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Chapter 3: Interpreting Financial Statements


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Chapter 3: Interpreting Financial Statements

  1. 1. Chapter 3: Interpreting Financial Statements Copyright © Prentice Hall Inc. 2000. Author: Nick Bagley, bdellaSoft, Inc. Objective Contrast Economic and Accounting Models <=> Value of Accounting Information
  2. 2. Financial Statements Review <ul><ul><li>Financial Statements Provide: </li></ul></ul><ul><ul><ul><li>current and historical information to owners and creditors </li></ul></ul></ul><ul><ul><ul><li>a convenient way for owners and creditors to set performance targets </li></ul></ul></ul><ul><ul><ul><li>a convenient standard template for financial planning </li></ul></ul></ul>
  3. 3. Chapter 3 Contents <ul><li>3.1 Functions of Financial Statements </li></ul><ul><li>3.2 International Differences in Accounting </li></ul><ul><li>3.3 Market values v. Book Values </li></ul><ul><li>3.4 Accounting v. Economic Measures of Income </li></ul><ul><li>3.5 Return on Shareholders v. Return on Equity </li></ul><ul><li>3.6 Analysis Using Financial Ratios </li></ul><ul><li>3.7 The Financial Planning Process </li></ul><ul><li>3.8 Constructing a Financial Planning Model </li></ul><ul><li>3.9 Growth & the Need for External Financing </li></ul><ul><li>3.10 Working Capital Mgnt. </li></ul><ul><li>3.11 Liquidity & Cash Mgnt. </li></ul>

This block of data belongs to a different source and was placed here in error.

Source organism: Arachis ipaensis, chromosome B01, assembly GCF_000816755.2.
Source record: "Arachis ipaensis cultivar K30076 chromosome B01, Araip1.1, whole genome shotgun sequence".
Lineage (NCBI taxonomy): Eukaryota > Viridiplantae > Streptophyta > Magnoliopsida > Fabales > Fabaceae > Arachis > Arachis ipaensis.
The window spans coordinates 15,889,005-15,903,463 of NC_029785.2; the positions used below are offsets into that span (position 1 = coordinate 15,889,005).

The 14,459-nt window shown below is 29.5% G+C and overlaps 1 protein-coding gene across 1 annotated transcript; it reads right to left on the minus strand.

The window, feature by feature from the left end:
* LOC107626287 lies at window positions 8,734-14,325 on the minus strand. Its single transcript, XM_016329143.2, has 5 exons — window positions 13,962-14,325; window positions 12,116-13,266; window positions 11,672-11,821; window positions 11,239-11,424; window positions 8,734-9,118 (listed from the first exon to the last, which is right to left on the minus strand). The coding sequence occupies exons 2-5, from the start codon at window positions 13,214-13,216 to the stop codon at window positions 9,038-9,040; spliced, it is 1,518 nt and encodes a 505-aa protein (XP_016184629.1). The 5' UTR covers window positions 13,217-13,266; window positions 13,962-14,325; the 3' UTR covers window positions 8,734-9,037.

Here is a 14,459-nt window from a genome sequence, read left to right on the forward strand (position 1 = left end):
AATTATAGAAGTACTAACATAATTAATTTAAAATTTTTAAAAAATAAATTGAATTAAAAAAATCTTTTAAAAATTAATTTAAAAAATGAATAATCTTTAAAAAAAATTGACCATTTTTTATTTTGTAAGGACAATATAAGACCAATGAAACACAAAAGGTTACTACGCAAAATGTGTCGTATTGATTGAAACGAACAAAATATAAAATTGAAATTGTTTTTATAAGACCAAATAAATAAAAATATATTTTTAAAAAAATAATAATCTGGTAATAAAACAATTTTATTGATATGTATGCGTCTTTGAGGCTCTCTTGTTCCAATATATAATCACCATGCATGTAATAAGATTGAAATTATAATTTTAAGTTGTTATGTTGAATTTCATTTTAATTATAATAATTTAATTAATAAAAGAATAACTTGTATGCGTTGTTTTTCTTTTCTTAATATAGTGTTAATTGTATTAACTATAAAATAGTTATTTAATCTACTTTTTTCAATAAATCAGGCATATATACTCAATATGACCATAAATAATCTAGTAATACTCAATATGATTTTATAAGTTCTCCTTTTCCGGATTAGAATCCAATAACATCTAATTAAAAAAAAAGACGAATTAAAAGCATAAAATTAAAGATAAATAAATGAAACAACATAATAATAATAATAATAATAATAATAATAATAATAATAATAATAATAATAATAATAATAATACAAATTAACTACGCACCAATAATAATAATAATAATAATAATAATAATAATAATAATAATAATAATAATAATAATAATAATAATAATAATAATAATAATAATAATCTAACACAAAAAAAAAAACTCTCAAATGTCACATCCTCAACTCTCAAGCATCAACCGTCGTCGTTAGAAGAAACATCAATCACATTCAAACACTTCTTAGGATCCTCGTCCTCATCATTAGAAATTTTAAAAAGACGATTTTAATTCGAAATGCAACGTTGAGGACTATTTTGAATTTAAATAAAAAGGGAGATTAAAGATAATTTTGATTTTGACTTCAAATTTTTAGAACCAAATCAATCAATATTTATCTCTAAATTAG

4. 4. 3.1 Functions of Financial Statements <ul><li>Financial Statements: </li></ul><ul><ul><li>Provide information to the owners & creditors of a firm about the current status and past performance </li></ul></ul><ul><ul><li>Provide a convenient way for owners & creditors to set performance targets & to impose restrictions of the managers of the firm </li></ul></ul><ul><ul><li>Provide a convenient templates for financial planning </li></ul></ul>
  5. 5. 3.2 Review of Financial Statements
  6. 6. The Balance Sheet <ul><li>Summarizes a firms assets, liabilities, and owner’s equity at a moment in time </li></ul><ul><li>Amounts measured at historical values and historical exchange rates </li></ul><ul><li>Prepared according to GAAP, G enerally A ccepted A ccounting P rinciples </li></ul><ul><ul><li>GAAP modified occasionally by the Financial Accounting Standards Board </li></ul></ul><ul><li>Exchange-listed companies must comply with S ecurities and E xchange C ommission (SEC) rules </li></ul>